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Part One: Chocolate World

I’m a wimp. I didn’t dare measure Jeremy before we left on our weekend trip to Hershey Park.

I had heartbreaking flashbacks of his older brother Jacques at about that age, giddily walk-running on a slippery poolside only to be sent back from the waterslide inconsolably crying. I went to talk to the sullen teen standing guard at the foot of the slide and he pointed to his measuring stick and said without a hint of sympathy: “48 inches is 48 inches.” And as mightily as Jacques tried to stand, he couldn’t break the 47-inch barrier.

So yeah, I wimped out on 7-year-old Jeremy. We embarked on our trip without knowing his height, trusting that fate would take pity on him and he would be able to go on the rides he wanted.

To make matters worse, I also wasn’t sure if Jacques, who is now almost 12, would be able to ride the best and most awesome rides his 14-year-old brother Julian had described to him in detail after his middle-school orchestra trip last year. How tall did you have to be for that? 54 inches? 58? How tall was Jacques again?

Most important, did Hershey offer enough to keep the whole family entertained?

I didn’t share these fears with the family but my heart was beating just a little fast with apprehension as we pulled into the Chocolate World parking lot on a clear sunny morning.

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Chocolate World

We started the day off with a visit to Chocolate World, which is within easy walking distance from the entrance of the amusement park.

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Ride through the world of chocolate making.

We all settled in for a slow-moving ride through singing-cow narrated demonstrations of making and packaging the different Hershey products. Sadly, the chocolate was behind glass and you couldn’t actually reach out and grab one. Not that I tried to grab a Kit Kat and wound up with a bump on my head or anything.

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Chocolate tasting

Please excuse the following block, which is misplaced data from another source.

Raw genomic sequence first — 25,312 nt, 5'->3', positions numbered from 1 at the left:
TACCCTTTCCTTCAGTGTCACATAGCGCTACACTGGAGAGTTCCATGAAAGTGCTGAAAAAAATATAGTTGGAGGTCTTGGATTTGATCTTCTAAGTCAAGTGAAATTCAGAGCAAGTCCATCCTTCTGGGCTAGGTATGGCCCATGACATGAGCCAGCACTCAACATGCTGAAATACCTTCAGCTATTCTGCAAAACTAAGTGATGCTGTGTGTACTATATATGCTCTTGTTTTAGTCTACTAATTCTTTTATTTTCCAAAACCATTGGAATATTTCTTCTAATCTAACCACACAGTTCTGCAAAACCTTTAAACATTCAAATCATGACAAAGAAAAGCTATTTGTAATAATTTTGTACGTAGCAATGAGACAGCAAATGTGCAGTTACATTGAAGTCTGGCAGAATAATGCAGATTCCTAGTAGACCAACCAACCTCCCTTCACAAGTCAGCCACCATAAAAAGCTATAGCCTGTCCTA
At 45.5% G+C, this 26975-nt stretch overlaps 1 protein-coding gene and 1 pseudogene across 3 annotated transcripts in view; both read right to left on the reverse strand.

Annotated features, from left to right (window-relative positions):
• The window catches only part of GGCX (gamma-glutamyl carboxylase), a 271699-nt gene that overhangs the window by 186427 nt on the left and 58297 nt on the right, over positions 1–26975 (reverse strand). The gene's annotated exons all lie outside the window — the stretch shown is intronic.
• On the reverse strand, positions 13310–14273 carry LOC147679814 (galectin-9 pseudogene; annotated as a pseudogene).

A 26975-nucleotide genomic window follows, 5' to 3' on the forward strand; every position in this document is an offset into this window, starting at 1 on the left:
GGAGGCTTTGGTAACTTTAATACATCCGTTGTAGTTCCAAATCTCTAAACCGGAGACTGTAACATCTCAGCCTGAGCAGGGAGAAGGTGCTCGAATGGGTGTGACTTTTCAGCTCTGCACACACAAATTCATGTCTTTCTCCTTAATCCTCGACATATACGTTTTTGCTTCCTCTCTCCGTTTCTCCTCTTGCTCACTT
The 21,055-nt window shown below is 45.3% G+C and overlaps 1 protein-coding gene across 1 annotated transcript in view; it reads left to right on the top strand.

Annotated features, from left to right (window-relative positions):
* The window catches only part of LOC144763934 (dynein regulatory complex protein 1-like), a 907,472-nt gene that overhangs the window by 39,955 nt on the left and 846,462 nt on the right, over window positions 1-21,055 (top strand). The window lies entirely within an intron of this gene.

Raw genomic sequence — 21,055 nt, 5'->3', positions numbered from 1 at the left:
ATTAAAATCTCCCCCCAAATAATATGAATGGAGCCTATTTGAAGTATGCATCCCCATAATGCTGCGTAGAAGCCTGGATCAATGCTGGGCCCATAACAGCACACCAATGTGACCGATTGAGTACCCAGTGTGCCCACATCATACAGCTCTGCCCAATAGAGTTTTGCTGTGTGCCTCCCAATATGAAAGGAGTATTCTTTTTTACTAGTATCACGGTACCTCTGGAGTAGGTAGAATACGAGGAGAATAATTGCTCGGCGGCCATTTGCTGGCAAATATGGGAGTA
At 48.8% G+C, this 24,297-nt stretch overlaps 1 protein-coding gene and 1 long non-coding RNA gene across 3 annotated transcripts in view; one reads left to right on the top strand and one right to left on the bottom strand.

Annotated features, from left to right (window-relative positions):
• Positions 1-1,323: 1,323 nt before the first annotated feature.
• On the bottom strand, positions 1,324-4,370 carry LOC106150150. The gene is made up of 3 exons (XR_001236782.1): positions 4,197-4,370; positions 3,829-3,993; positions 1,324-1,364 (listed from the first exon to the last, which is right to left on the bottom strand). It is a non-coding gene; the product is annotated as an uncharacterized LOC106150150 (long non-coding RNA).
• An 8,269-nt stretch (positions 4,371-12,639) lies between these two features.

The chocolate tasting takes place in a make-believe classroom with long tables facing a “professor” in a lab coat—she even had a globe so you know she’s legit. She taught us some interesting facts about the history of chocolate, the provenance of the beans, and the manufacturing process. We then tasted a handful of miniature chocolates, using a special tasting technique that involves swirling the chocolate around the roof of your mouth and detecting different flavors or notes.

I learned that sometimes “swirling” and “drooling brown liquid out of the corners of your mouth” mean the same thing to a seven-year old and was glad we had tissues for wiping Jeremy’s face. I also learned that those little Bliss chocolates have a serious note of excellence. The boys listened with unusual intent. It’s amazing how quiet they can be when they’re eating piece after piece of chocolate. Who knew?

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4D movie

Besides the readily available chocolates everywhere you looked, the movie was probably our favorite Chocolate World experience. It’s a whodunit featuring an evil guy intent on ruining a batch of chocolate, some Hershey characters, and little yellow creatures reminiscent of the beloved minions from Despicable Me. At various times throughout the movie, different scents wafted through the air and a very silly ankle slapping mechanism would activate in the seat. Julian and I slapped each other’s arms a bit for extra effect.

So far so good. Chocolate World definitely delivered for the whole family. Now off to the park de résistance.

We’d like to thank Visit Hershey Harrisburg for their generous support of our family trip.